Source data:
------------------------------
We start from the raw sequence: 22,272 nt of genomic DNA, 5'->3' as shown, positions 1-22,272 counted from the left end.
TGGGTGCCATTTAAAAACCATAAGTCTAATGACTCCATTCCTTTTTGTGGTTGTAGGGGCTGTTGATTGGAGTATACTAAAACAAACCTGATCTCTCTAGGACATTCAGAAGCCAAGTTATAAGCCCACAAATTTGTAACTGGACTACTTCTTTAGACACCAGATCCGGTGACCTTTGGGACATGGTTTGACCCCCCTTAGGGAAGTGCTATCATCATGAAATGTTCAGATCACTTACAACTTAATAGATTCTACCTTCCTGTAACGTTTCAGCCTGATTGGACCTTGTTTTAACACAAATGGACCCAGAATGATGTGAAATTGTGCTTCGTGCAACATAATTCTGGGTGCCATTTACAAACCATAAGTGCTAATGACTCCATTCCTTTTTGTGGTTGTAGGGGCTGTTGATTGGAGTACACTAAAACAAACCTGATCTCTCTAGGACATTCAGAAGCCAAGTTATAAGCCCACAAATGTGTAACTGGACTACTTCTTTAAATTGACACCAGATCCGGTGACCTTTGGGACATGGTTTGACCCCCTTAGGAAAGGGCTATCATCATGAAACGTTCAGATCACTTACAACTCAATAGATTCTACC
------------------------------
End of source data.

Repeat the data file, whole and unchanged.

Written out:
We start from the raw sequence: 22,272 nt of genomic DNA, 5'->3' as shown, positions 1-22,272 counted from the left end.
TGGGTGCCATTTAAAAACCATAAGTCTAATGACTCCATTCCTTTTTGTGGTTGTAGGGGCTGTTGATTGGAGTATACTAAAACAAACCTGATCTCTCTAGGACATTCAGAAGCCAAGTTATAAGCCCACAAATTTGTAACTGGACTACTTCTTTAGACACCAGATCCGGTGACCTTTGGGACATGGTTTGACCCCCCTTAGGGAAGTGCTATCATCATGAAATGTTCAGATCACTTACAACTTAATAGATTCTACCTTCCTGTAACGTTTCAGCCTGATTGGACCTTGTTTTAACACAAATGGACCCAGAATGATGTGAAATTGTGCTTCGTGCAACATAATTCTGGGTGCCATTTACAAACCATAAGTGCTAATGACTCCATTCCTTTTTGTGGTTGTAGGGGCTGTTGATTGGAGTACACTAAAACAAACCTGATCTCTCTAGGACATTCAGAAGCCAAGTTATAAGCCCACAAATGTGTAACTGGACTACTTCTTTAAATTGACACCAGATCCGGTGACCTTTGGGACATGGTTTGACCCCCTTAGGAAAGGGCTATCATCATGAAACGTTCAGATCACTTACAACTCAATAGATTCTACC